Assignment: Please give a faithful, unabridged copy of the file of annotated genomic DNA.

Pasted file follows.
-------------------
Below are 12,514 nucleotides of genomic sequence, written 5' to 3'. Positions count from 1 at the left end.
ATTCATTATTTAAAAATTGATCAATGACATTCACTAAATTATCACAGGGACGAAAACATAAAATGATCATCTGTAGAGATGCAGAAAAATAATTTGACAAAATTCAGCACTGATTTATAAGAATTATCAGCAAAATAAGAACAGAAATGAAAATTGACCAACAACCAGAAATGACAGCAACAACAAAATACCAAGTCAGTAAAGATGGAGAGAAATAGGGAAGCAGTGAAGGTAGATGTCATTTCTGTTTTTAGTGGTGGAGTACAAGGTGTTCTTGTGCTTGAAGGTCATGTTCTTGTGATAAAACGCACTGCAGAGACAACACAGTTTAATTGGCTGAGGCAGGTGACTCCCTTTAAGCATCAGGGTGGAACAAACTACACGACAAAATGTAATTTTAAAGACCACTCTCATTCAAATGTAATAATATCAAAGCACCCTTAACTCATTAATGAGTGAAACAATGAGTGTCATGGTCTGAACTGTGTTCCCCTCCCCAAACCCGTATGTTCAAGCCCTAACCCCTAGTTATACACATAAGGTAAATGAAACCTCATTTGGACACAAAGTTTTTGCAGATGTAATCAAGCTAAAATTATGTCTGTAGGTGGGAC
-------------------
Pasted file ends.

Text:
Below are 12,514 nucleotides of genomic sequence, written 5' to 3'. Positions count from 1 at the left end.
ATTCATTATTTAAAAATTGATCAATGACATTCACTAAATTATCACAGGGACGAAAACATAAAATGATCATCTGTAGAGATGCAGAAAAATAATTTGACAAAATTCAGCACTGATTTATAAGAATTATCAGCAAAATAAGAACAGAAATGAAAATTGACCAACAACCAGAAATGACAGCAACAACAAAATACCAAGTCAGTAAAGATGGAGAGAAATAGGGAAGCAGTGAAGGTAGATGTCATTTCTGTTTTTAGTGGTGGAGTACAAGGTGTTCTTGTGCTTGAAGGTCATGTTCTTGTGATAAAACGCACTGCAGAGACAACACAGTTTAATTGGCTGAGGCAGGTGACTCCCTTTAAGCATCAGGGTGGAACAAACTACACGACAAAATGTAATTTTAAAGACCACTCTCATTCAAATGTAATAATATCAAAGCACCCTTAACTCATTAATGAGTGAAACAATGAGTGTCATGGTCTGAACTGTGTTCCCCTCCCCAAACCCGTATGTTCAAGCCCTAACCCCTAGTTATACACATAAGGTAAATGAAACCTCATTTGGACACAAAGTTTTTGCAGATGTAATCAAGCTAAAATTATGTCTGTAGGTGGGAC